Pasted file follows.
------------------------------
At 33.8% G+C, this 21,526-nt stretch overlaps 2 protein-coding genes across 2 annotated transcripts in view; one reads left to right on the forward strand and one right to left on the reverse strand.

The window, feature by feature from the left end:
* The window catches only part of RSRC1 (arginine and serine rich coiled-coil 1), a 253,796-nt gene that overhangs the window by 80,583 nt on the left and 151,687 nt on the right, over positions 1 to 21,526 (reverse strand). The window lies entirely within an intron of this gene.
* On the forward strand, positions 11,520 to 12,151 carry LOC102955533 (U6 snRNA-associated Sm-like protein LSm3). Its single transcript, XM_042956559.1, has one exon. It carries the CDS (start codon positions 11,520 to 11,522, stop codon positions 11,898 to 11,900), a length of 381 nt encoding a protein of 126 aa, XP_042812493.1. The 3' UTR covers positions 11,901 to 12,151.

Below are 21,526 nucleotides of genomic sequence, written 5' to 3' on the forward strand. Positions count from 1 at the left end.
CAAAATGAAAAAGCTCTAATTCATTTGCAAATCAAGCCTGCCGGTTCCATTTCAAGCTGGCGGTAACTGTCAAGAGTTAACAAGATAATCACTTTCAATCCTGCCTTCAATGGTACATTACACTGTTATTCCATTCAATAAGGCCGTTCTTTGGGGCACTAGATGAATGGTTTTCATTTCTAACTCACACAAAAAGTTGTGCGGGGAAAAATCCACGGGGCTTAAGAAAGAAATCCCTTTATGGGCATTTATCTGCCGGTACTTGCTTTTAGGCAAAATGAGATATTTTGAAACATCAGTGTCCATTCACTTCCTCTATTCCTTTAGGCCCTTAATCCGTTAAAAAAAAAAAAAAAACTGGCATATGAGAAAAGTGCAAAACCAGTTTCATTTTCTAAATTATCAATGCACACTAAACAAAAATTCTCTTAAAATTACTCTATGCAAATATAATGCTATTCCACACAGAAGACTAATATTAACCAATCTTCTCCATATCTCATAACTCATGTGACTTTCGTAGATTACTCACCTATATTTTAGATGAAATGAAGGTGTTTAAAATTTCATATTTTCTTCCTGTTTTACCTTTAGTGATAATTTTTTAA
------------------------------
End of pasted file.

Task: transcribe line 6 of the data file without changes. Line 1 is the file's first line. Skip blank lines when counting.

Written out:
CAAAATGAAAAAGCTCTAATTCATTTGCAAATCAAGCCTGCCGGTTCCATTTCAAGCTGGCGGTAACTGTCAAGAGTTAACAAGATAATCACTTTCAATCCTGCCTTCAATGGTACATTACACTGTTATTCCATTCAATAAGGCCGTTCTTTGGGGCACTAGATGAATGGTTTTCATTTCTAACTCACACAAAAAGTTGTGCGGGGAAAAATCCACGGGGCTTAAGAAAGAAATCCCTTTATGGGCATTTATCTGCCGGTACTTGCTTTTAGGCAAAATGAGATATTTTGAAACATCAGTGTCCATTCACTTCCTCTATTCCTTTAGGCCCTTAATCCGTTAAAAAAAAAAAAAAAACTGGCATATGAGAAAAGTGCAAAACCAGTTTCATTTTCTAAATTATCAATGCACACTAAACAAAAATTCTCTTAAAATTACTCTATGCAAATATAATGCTATTCCACACAGAAGACTAATATTAACCAATCTTCTCCATATCTCATAACTCATGTGACTTTCGTAGATTACTCACCTATATTTTAGATGAAATGAAGGTGTTTAAAATTTCATATTTTCTTCCTGTTTTACCTTTAGTGATAATTTTTTAA